In United States v. Hughes, Case No. 09-5787 (6th Cir. Jan. 24, 2011), the Sixth Circuit rejected a defendant's challenges to his ten-year mandatory minimum sentence pursuant to 18 U.S.C. § 2422(b) for attempting to entice a minor to engage in a sexual act. The defendant based his challenges on three constitutional provisions: the Eight Amendment's guarantee against cruel and unusual punishment, the Fifth Amendment's guarantee of equal protection of the laws, and the Fifth Amendment's guarantee of due process of law.
As to the Eighth Amendment, the defendant argued that his sentence was "grossly disproportionate to his offense, thereby violating the Eighth Amendment's protection against cruel and unusual punishment." The court noted that the defendant had "a tremendously difficult burden to meet," as "[i]n the last century, the Supreme Court has struck down only a handful of non-capital sentences under the Eighth Amendment, and those cases have been egregious in the extreme." Here, the mandatory minimum sentence gave rise to "no inference of gross disproportionality," and the court therefore "join[ed] the other circuits to decide the question" by holding that the ten-year sentence did not offend the Eighth Amendment.
As to the Equal Protection Clause, the defendant argued that the Government lacks any rational basis to distinguish between his own conduct and the similar conduct prohibited by 18 U.S.C. § 2423(b), which addresses interstate travel and contains no mandatory minimum. The court first noted that "[a]s a technical matter," Sections 2422(b) and 2423(b) are "separate crimes encompassing different elements." Although both crimes address sexual contact with minors, Section 2423(b) "has no requirement that there be an element of enticement or coercion," whereas Section 2422(b) "requires that a defendant 'persuades, induces, entices, or coerces' a minor to perform illicit sexual activity, or attempts to do so." Thus, the court found that "Congress could reasonably have decided that attempting to induce, or otherwise compel a minor to engage in sexual activity was a more serious crime than merely crossing state lines with the intent to engage in illicit sexual conduct with a minor. . . . This distinction is a rational basis on which Congress could have decided to punish the crimes differently."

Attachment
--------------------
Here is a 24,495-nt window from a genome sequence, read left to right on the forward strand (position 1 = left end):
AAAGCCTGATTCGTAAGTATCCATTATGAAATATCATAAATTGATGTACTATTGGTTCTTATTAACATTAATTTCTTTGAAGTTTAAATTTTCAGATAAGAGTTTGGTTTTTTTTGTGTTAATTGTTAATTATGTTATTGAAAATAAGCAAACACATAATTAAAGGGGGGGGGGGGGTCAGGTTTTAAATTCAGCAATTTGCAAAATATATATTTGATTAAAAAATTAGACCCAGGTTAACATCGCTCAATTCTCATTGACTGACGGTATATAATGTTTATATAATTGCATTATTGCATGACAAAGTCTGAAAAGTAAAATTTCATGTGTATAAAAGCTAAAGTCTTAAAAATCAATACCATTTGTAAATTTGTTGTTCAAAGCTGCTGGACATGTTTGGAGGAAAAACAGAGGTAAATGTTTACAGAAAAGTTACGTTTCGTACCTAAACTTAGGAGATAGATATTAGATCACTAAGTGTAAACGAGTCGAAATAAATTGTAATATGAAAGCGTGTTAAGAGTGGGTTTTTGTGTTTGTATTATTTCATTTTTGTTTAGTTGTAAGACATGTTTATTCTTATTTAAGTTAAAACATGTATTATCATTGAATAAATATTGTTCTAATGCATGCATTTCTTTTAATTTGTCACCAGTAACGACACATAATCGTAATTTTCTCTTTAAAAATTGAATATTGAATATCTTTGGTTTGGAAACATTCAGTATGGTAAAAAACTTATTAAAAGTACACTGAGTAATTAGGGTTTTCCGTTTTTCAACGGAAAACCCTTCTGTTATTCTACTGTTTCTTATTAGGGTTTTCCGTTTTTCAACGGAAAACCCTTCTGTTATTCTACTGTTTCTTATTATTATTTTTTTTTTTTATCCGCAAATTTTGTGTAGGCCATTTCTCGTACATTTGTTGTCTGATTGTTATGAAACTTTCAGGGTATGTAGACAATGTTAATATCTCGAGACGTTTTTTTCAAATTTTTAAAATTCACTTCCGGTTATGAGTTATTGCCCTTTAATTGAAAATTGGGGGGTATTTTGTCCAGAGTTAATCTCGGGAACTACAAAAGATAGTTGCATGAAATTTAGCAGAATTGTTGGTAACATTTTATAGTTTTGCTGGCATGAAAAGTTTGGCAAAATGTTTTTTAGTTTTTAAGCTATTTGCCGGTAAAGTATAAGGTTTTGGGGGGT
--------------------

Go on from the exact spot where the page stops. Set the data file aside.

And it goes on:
Lastly, as to the Due Process Clause, the defendant argued that he could have been prosecuted under a separate statute without a mandatory minimum and that his ten-year sentence "shocks the conscience." The court found that "[a]bsent some more pertinent allegation such as selective enforcement," it would not question the Government's exercise of its "broad discretion" in deciding which charges to pursue. The court further noted that whether the sentence "shocks the conscience" "is more properly presented as an Eighth Amendment claim, which we have already rejected." And to the extent that the defendant could argue that the Government has no rational basis for depriving his fundamental rights, the argument would similarly fail because he "has no fundamental right at stake."